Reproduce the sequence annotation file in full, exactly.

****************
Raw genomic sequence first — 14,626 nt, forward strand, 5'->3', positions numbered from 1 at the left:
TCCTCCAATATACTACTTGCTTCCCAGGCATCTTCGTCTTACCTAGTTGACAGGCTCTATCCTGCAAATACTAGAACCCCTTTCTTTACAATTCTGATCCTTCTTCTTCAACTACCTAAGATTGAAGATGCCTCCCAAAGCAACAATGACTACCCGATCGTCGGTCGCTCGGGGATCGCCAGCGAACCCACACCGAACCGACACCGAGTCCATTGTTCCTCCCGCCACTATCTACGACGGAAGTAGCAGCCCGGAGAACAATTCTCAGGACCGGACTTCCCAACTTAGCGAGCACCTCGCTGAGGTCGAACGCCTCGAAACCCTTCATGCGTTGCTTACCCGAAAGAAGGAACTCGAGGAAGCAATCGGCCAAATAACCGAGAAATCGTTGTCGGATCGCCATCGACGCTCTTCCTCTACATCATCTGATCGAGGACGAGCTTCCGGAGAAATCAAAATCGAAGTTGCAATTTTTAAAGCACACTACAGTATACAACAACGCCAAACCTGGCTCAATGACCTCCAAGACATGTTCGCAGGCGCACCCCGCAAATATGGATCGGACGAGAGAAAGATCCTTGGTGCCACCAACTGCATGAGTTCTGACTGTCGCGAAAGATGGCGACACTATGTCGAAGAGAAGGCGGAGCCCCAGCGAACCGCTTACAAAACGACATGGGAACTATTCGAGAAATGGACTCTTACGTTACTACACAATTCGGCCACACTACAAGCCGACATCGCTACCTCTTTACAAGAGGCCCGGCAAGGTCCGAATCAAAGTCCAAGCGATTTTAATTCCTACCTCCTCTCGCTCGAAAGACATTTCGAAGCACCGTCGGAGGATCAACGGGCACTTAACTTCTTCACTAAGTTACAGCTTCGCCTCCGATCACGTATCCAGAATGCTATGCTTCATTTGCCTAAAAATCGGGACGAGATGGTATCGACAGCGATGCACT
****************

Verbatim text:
Raw genomic sequence first — 14,626 nt, forward strand, 5'->3', positions numbered from 1 at the left:
TCCTCCAATATACTACTTGCTTCCCAGGCATCTTCGTCTTACCTAGTTGACAGGCTCTATCCTGCAAATACTAGAACCCCTTTCTTTACAATTCTGATCCTTCTTCTTCAACTACCTAAGATTGAAGATGCCTCCCAAAGCAACAATGACTACCCGATCGTCGGTCGCTCGGGGATCGCCAGCGAACCCACACCGAACCGACACCGAGTCCATTGTTCCTCCCGCCACTATCTACGACGGAAGTAGCAGCCCGGAGAACAATTCTCAGGACCGGACTTCCCAACTTAGCGAGCACCTCGCTGAGGTCGAACGCCTCGAAACCCTTCATGCGTTGCTTACCCGAAAGAAGGAACTCGAGGAAGCAATCGGCCAAATAACCGAGAAATCGTTGTCGGATCGCCATCGACGCTCTTCCTCTACATCATCTGATCGAGGACGAGCTTCCGGAGAAATCAAAATCGAAGTTGCAATTTTTAAAGCACACTACAGTATACAACAACGCCAAACCTGGCTCAATGACCTCCAAGACATGTTCGCAGGCGCACCCCGCAAATATGGATCGGACGAGAGAAAGATCCTTGGTGCCACCAACTGCATGAGTTCTGACTGTCGCGAAAGATGGCGACACTATGTCGAAGAGAAGGCGGAGCCCCAGCGAACCGCTTACAAAACGACATGGGAACTATTCGAGAAATGGACTCTTACGTTACTACACAATTCGGCCACACTACAAGCCGACATCGCTACCTCTTTACAAGAGGCCCGGCAAGGTCCGAATCAAAGTCCAAGCGATTTTAATTCCTACCTCCTCTCGCTCGAAAGACATTTCGAAGCACCGTCGGAGGATCAACGGGCACTTAACTTCTTCACTAAGTTACAGCTTCGCCTCCGATCACGTATCCAGAATGCTATGCTTCATTTGCCTAAAAATCGGGACGAGATGGTATCGACAGCGATGCACT